In 2021: Kuntz outlasted Kameron Canaday for Pittsburgh’s long-snapper job in training camp. He snapped in all 17 games for the Steelers, working with rookie punter Pressley Harvin III and seven year-veteran kicker Chris Boswell. Kuntz, a former linebacker, made two special teams tackles on punt coverage.
What PFF tells us: Nothing, as Pro Football Focus does not grade long snappers.
2022 outlook: Set to become an exclusive rights free agent this off-season, the Steelers quickly re-signed Kuntz to a one-year contract after their season concluded. His cap number likely won’t be much more than the $660,000 he banked this year, making him a bargain at a position the Steelers won’t have to worry about for years to come.
LB Tegray Scales, Pittsburgh Steelers (Dallas Renegades)
In 2021: Scales was off the NFL radar for much of the 2021 season after being cut by the Cleveland Browns in August. In November, Scales resurfaced in the CFL with the Saskatchewan Roughriders, though he didn’t see any game action. The next month, he signed to Cincinnati’s practice squad. A few weeks later, Pittsburgh added him to their active roster. It was a needed depth move: The Steelers’ two starting inside linebackers were on the COVID-19 list and their backup was injured. Scales is familiar with the Steelers, having spent two other stints with the team, in 2019 and 2020.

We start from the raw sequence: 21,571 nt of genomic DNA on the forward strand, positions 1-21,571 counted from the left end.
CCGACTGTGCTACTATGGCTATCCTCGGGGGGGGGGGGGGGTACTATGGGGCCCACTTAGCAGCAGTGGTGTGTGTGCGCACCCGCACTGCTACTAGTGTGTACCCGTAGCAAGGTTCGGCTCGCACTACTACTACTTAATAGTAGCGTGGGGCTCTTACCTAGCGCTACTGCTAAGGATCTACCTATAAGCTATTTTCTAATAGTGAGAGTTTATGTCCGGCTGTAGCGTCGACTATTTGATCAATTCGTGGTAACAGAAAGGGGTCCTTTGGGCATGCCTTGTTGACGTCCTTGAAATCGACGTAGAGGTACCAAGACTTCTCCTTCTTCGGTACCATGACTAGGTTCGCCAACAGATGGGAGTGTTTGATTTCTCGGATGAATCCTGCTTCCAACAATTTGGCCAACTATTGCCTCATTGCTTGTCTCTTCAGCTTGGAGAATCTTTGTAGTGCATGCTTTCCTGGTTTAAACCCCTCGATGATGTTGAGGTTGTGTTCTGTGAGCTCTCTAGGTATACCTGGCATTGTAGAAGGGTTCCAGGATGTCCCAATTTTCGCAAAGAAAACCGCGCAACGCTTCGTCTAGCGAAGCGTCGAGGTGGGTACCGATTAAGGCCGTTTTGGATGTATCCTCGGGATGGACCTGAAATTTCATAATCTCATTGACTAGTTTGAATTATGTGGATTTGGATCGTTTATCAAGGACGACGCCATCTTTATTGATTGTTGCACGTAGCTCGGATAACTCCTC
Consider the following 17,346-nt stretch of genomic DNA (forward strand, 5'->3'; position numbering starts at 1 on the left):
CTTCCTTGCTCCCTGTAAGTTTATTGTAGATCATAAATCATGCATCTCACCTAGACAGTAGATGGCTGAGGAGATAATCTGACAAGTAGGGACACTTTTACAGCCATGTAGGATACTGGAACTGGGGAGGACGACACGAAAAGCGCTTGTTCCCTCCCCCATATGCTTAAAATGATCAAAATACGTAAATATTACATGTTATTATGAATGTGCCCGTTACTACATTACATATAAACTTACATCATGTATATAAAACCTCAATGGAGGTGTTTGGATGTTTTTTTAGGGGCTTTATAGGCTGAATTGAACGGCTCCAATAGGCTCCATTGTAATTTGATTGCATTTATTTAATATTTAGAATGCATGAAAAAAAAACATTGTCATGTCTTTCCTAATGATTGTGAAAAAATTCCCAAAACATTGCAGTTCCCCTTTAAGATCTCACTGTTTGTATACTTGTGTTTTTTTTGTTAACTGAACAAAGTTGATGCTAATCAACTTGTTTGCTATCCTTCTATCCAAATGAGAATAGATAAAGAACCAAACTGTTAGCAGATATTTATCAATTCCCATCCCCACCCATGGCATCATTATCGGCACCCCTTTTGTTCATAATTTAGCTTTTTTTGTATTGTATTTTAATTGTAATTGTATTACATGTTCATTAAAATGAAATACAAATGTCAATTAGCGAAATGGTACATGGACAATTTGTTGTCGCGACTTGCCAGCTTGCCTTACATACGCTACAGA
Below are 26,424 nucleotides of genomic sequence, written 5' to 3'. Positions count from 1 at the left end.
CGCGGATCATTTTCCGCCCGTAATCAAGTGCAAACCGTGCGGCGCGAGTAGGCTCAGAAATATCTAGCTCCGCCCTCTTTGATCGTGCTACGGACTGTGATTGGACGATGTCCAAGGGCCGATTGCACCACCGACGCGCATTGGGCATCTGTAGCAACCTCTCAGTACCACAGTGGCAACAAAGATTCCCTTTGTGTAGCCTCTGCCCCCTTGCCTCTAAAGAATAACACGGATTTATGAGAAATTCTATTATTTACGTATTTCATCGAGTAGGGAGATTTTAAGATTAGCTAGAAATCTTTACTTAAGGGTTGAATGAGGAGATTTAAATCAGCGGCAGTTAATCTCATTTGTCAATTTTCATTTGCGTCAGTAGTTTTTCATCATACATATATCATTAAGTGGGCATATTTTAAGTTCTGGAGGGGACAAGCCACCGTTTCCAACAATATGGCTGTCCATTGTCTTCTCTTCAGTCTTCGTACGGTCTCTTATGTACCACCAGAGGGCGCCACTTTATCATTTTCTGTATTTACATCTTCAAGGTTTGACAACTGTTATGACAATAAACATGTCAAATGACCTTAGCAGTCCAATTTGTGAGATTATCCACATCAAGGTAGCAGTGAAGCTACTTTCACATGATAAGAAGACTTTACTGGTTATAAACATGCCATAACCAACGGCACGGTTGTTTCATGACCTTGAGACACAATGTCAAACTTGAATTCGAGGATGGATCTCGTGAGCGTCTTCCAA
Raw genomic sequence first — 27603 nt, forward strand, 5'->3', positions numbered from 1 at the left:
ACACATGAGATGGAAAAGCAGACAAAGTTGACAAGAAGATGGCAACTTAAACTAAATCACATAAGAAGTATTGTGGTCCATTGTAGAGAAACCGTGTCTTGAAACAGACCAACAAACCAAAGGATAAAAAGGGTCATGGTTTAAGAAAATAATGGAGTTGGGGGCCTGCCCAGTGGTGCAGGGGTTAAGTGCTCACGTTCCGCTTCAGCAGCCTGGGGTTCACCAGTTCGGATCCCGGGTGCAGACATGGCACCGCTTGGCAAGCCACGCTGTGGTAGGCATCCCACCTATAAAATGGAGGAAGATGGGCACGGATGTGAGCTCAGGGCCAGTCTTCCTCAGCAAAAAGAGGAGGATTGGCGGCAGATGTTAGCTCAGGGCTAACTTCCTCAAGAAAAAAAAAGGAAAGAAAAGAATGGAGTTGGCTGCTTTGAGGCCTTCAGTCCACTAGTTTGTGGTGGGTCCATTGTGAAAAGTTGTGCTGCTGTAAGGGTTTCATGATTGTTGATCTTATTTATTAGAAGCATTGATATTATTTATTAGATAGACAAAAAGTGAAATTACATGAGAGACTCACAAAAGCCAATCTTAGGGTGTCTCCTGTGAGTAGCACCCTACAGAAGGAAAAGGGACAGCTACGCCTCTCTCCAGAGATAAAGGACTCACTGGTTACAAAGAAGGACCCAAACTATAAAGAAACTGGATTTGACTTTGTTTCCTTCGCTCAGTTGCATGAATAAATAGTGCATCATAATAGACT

What PFF tells us: Scales played just one game in 2021, and it was actually in 2022 – week 17 against Cleveland on Monday Night Football. He played four special teams snaps, all on the punt return team. Scales was inactive for week 18 and for Pittsburgh’s post-season loss to Kansas City.